When was the last time you heard someone say “Oh, I stay away from peated whisky as I’m not a fan”. I hear it in a regular basis as guests at Dramatic Whisky events come to grips with the various styles of drams on offer. But more often than not that statement is followed by “especially Islay“. Now, it’s this last part that sends me into a mini meltdown and it is truly the fault of the whisky industry from the past. Regions were to a point, a quick way of introducing people to various styles of whisky, but this lingering categorisation only serves to restrict the consumers choices rather than aid them. I wrote a bit about them here which goes into a bit more detail but basically, if you choose your whisky only by region, you’ll miss out on some gems in the whisky world which brings me neatly onto Bunnahabhain.
Bunnahabain, pronounced “Boona-haa-ven” and meaning ‘stream foot” or ‘mouth of the river’ with its location at the end of the Margadale river from where the distillery draws its water from, is located on the north-east part of the island rather isolated in comparison to the other distilleries on Islay. Since 1881 the distillery has been producing whisky and whilst it was true that at that point the whisky would have been peated, today it is one of only two distilleries on Isaly that does not have peated whisky as its “core release” the other being Bruichladdich. With its own floor maltings ceasing in 1963 its safe to say the change probably came some time around then.
So what of the whisky today? The most easily accessible are the 12, 18 and 25 year old whiskies with Toiteach as the limited edition “peated” style all at the higher abv of 46.3% and non chill-filtered, a move in recent times across the board from current owners Burn Stewart Distillers and welcomed by Bunnahabhain fans. I also had the good fortune to review the recent 40 year old release which was a stunning dram indeed. Bunnahabhain has always been a whisky I would opt for if I saw it on a back bar somewhere as its coastal style and soft character is just what I look for in my malts.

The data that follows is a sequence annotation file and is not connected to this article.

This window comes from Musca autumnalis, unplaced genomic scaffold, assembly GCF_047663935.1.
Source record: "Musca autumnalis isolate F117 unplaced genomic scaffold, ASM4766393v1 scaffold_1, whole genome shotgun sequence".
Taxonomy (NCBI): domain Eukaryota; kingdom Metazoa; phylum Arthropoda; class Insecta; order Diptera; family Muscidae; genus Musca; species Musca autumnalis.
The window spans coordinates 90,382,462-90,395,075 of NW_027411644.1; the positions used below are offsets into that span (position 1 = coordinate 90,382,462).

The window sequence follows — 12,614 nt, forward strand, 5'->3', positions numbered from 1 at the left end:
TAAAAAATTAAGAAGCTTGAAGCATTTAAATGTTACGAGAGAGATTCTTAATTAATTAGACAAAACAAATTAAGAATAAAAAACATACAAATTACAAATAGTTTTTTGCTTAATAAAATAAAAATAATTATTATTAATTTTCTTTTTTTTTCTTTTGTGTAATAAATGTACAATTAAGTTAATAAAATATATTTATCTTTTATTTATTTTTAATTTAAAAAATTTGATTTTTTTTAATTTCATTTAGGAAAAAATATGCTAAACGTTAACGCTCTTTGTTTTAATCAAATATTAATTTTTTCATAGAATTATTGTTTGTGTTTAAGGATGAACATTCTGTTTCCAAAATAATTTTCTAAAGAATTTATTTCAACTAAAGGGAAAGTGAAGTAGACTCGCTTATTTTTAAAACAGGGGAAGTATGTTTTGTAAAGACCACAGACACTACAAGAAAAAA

Bunnahabhain 12 year old Single Malt Whisky
Appearance: Pale white gold
Nose: If ever a whisky had an aroma of its origins, this is it. Fresh sea air on a Scottish pebble beach. Samphire over driftwood and lifts of fresh ginger.
Palate: Chewy and rich with fresh ginger creams, malty mid palate and salted caramel. Warming yet still fresh notes of the sea.
Finish: Ginger and vanilla spice linger with a hint of earthy mocha.
Bunnahabhain 18 year old Single Malt Whisky
Appearance: Polished bronze
Nose:The DNA of the seaside emerges first, salty air, tarry ropes wrapped in leather with bold sherry character. Date and fig loaf sprinkled with nutmeg and an espresso on the side.
Palate: Big on the sherry influence, spiced with mace, leather and hints of pipe tobacco and roasted brazil nut. There is still the core message of salted sweetness blended through this bold palate.
Finish: Waves of salty almonds washed down with sherry and a bundle of earthy spices behind.
Bunnahabhain 25 year old Single Malt Whisky
Appearance: Deep bronze
Nose: Sweet leather and cherry wood polished with linseed oil. Rich spices, old velvet, driftwood and tarry rope - the nose twists and turns around the central elements.
Palate: Bursting with rich deep sherry soaked dark fruits, mixed spice and Demerara sugar. It seems spiky at first, but is instantly calmed by a creamy vanilla element, smooths out and relaxes leaving behind a trail of deliciousness.
Finish: Incredibly long, old leather, slight tannin grip and a hint of over roasted chestnut almost charred.
Bunnahabhain Toiteach Single Malt Whisky
Appearance: Pale straw
Nose: Immediate peat smoke but with an unmistakable coastal character. Sweet salty air and drifts of dry citrus peel (tangerine) in the background. Old fish and chips wrapper with a bit of honey, vanilla and samphire all in there.
Palate: A sweet smoke, rich and playful on the palate, parma ham and smoked figs with a slightly medicinal citrus edge somewhere between menthol and lime.
Finish: unsurprisingley it’s the sweeter side of the peat smoke that lingers, turning slightly salty at the end.
Summary: A fine line-up indeed with just about everythign you could ask for. The style is eveident throughout the range despite the change of cask, that coastal element shines and helps maintain the Bunnahabhain message.